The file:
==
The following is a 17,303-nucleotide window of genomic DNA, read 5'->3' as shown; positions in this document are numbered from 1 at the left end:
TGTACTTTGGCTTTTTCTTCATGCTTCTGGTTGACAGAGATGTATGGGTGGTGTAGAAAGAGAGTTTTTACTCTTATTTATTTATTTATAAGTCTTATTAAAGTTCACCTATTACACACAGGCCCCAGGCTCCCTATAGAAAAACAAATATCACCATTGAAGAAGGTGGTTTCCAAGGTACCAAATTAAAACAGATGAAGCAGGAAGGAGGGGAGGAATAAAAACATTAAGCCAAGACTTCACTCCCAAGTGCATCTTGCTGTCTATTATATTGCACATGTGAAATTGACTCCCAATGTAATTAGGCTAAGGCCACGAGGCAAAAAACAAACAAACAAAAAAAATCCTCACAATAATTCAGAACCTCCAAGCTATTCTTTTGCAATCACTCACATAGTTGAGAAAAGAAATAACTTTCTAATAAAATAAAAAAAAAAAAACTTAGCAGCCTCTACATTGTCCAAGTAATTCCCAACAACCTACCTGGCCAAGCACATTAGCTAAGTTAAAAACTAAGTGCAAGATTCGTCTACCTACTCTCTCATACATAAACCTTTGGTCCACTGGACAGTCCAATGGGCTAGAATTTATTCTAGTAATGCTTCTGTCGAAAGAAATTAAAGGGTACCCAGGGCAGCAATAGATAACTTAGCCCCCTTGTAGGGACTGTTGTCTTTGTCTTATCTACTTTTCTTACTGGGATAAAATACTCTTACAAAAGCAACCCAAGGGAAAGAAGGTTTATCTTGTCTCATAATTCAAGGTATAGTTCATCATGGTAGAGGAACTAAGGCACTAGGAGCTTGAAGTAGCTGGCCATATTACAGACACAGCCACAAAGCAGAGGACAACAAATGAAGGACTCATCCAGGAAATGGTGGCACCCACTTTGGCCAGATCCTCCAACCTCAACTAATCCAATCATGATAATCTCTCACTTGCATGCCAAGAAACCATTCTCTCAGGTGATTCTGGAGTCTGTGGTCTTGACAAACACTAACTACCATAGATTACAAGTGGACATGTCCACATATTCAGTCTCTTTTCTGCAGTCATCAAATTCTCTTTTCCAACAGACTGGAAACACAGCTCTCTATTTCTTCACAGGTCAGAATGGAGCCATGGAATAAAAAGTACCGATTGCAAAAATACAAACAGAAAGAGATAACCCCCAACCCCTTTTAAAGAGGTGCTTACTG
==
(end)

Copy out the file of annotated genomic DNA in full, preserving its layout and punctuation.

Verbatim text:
The following is a 17,303-nucleotide window of genomic DNA, read 5'->3' as shown; positions in this document are numbered from 1 at the left end:
TGTACTTTGGCTTTTTCTTCATGCTTCTGGTTGACAGAGATGTATGGGTGGTGTAGAAAGAGAGTTTTTACTCTTATTTATTTATTTATAAGTCTTATTAAAGTTCACCTATTACACACAGGCCCCAGGCTCCCTATAGAAAAACAAATATCACCATTGAAGAAGGTGGTTTCCAAGGTACCAAATTAAAACAGATGAAGCAGGAAGGAGGGGAGGAATAAAAACATTAAGCCAAGACTTCACTCCCAAGTGCATCTTGCTGTCTATTATATTGCACATGTGAAATTGACTCCCAATGTAATTAGGCTAAGGCCACGAGGCAAAAAACAAACAAACAAAAAAAATCCTCACAATAATTCAGAACCTCCAAGCTATTCTTTTGCAATCACTCACATAGTTGAGAAAAGAAATAACTTTCTAATAAAATAAAAAAAAAAAAACTTAGCAGCCTCTACATTGTCCAAGTAATTCCCAACAACCTACCTGGCCAAGCACATTAGCTAAGTTAAAAACTAAGTGCAAGATTCGTCTACCTACTCTCTCATACATAAACCTTTGGTCCACTGGACAGTCCAATGGGCTAGAATTTATTCTAGTAATGCTTCTGTCGAAAGAAATTAAAGGGTACCCAGGGCAGCAATAGATAACTTAGCCCCCTTGTAGGGACTGTTGTCTTTGTCTTATCTACTTTTCTTACTGGGATAAAATACTCTTACAAAAGCAACCCAAGGGAAAGAAGGTTTATCTTGTCTCATAATTCAAGGTATAGTTCATCATGGTAGAGGAACTAAGGCACTAGGAGCTTGAAGTAGCTGGCCATATTACAGACACAGCCACAAAGCAGAGGACAACAAATGAAGGACTCATCCAGGAAATGGTGGCACCCACTTTGGCCAGATCCTCCAACCTCAACTAATCCAATCATGATAATCTCTCACTTGCATGCCAAGAAACCATTCTCTCAGGTGATTCTGGAGTCTGTGGTCTTGACAAACACTAACTACCATAGATTACAAGTGGACATGTCCACATATTCAGTCTCTTTTCTGCAGTCATCAAATTCTCTTTTCCAACAGACTGGAAACACAGCTCTCTATTTCTTCACAGGTCAGAATGGAGCCATGGAATAAAAAGTACCGATTGCAAAAATACAAACAGAAAGAGATAACCCCCAACCCCTTTTAAAGAGGTGCTTACTG